Zelda Sayre was born in 1900 as the youngest of six children in Montgomery, Alabama. Her family was prominent in the city and throughout the South and her father was a state Supreme Court justice. She was a dancer and active in the local social scene.
In 1918, she met future husband F. Scott Fitzgerald, who was visiting Montgomery with his army regiment. They quickly fell in love and exchanged letters while he was waiting to be deployed.
He moved to New York and proposed to Zelda, asking her to come live with him. But when she arrived in New York, they had a quick church wedding without any of her friends or family present.
In 1921, she gave birth to their only child, Frances Scott “Scottie” Fitzgerald. The couple enjoyed wild parties for much of the 1920s Jazz Age, rubbing elbows with people like Ernest Hemingway and Dorothy Parker in New York, Paris , and beyond.
Their relationship was volatile, often involving drunken fights and infidelities. They struggled with money and were run out of a number of hotels.
In 1930, Zelda was diagnosed with schizophrenia, leading to her hospitalization in Baltimore two years later. It was here that she started writing on her own and later took up painting.
She is considered to be his muse, but in fact, he took phrases verbatim from her diaries and letters and put them in his novels including Tender is the Night. Zelda wrote her own version of their life together, published by Scribner as Save Me the Waltz.
She transferred to Highland Hospital in Asheville, North Carolina where she remained until 1940. Zelda was released before the death of Scott, but she did not attend his funeral or her daughter’s wedding.
She returned to the hospital in 1943. In March 1948, the hospital caught fire, killing Zelda, who was locked in a room awaiting electroshock therapy.
Zelda Fitzgerald Landmarks
Sidney Lanier High School, Montgomery, Alabama
Zelda attended Lanier High School in Montgomery, named for the poet (and Macon native) Sidney Lanier, who lived in the city in 1866. She was voted the prettiest and most popular in her class.
The school was built in 1910 but moved to a different building in 1929. Among the school’s other notable alumni are Hank Williams, Toni Tennille of Captain & Tennille, and astronaut Kathryn Thornton.
The Scott & Zelda Fitzgerald Museum, Montgomery, Alabama
The couple lived in this Montgomery home from 1931 to 1932, spending their days writing their respective novels Tender is the Night and Save Me the Last Waltz. They were in her hometown to care for her dying father.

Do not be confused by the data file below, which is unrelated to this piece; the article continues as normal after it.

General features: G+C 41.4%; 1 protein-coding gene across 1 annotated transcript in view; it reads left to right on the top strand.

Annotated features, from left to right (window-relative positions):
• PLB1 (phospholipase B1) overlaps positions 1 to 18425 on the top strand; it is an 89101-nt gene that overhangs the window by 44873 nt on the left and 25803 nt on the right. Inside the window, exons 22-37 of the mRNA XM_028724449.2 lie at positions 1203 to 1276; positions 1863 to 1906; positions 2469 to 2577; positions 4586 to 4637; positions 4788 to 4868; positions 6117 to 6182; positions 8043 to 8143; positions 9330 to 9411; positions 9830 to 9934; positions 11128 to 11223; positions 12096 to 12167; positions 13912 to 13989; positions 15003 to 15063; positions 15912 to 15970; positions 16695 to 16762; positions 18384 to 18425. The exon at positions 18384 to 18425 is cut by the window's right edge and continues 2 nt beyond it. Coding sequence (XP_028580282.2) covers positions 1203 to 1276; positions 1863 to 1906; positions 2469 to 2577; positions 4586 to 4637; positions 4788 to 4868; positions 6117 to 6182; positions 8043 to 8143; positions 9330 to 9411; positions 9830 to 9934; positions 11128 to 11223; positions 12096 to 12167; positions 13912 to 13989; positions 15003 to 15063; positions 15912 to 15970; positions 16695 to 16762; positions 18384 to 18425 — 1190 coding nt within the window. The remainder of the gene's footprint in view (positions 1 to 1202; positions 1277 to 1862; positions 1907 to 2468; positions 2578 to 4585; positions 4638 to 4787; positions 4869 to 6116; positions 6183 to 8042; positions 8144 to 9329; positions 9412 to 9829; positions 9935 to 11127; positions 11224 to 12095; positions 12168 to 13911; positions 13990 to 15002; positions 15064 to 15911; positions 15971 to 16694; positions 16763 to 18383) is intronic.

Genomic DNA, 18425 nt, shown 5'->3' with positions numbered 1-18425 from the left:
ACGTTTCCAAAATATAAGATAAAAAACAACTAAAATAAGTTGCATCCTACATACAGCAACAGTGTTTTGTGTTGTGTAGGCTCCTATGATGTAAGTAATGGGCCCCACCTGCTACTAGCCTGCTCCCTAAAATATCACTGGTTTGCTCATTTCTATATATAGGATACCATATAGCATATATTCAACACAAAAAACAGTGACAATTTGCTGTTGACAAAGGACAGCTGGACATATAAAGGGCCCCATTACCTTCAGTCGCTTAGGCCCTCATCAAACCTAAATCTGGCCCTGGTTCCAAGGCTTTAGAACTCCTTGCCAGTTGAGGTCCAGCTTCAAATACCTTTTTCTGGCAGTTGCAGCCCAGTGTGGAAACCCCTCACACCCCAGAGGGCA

She grew up on Pleasant Avenue and returned in 1940 to Sayre Street after Scott’s death, living with her mother until 1946. Daughter Scottie lived in Montgomery with her three children from 1975 until her death in 1985. Her children run the Fitzgerald Trust, including the museum.
The Fitzgerald Museum was built in 1909 as a single-family home and later became apartments. It was saved from demolition in 1986 and now contains exhibits on their lives and work including artifacts from The Great Gatsby film versions and Zelda’s paintings. Admission is a $10 donation per person. You can even stay the night at the home at one of their two Airbnb properties.
Also in Montgomery, you can see the Court Square Fountain where Zelda is said to have jumped in wearing a nude swimsuit, her family plot at Oakwood Cemetery, and a collection of her paintings at the Montgomery Museum of Fine Arts.
Montford Historic District, Asheville, North Carolina
Zelda was a patient at Highland Hospital in the Montford District of Asheville in the 1930s and 40s. Scott stayed at the Grove Park Inn in 1935 and 1936 when visiting Zelda, located right across the street.
He rented two rooms, including one for sleeping and one for writing. He died a few years later. They never rebuilt the section with fire damage, leaving a memorial plaque, and the hospital closed for good in 1993.
But some of the buildings on their campus still stand including The Rumbough House, Highland Hall, and Homewood.
Fitzgerald Graves, Rockville, Maryland
Zelda and Scott were buried together, originally at Rockville Union Cemetery. But in 1975, Scottie had them moved to Saint Mary’s Catholic Cemetery to be with the rest of the Fitzgerald family.
Alabama Women’s Hall of Fame, Marion, Alabama
Established in 1970, the museum at Bean Hall at Judson College includes exhibits on the state’s notable women. In addition to Zelda, other figures include Zora Neale Hurston, Harper Lee, and her childhood friend Tallulah Bankhead.
St. Patrick’s Cathedral, New York City
The Fitzgeralds lived in Paris and Minnesota but their wildest years were in New York City. They were married in the rectory at St. Patrick’s Cathedral in 1920 and at one point lived in the Plaza Hotel. Both were known to jump into fountains around town and they were frequent visitors to the speakeasies.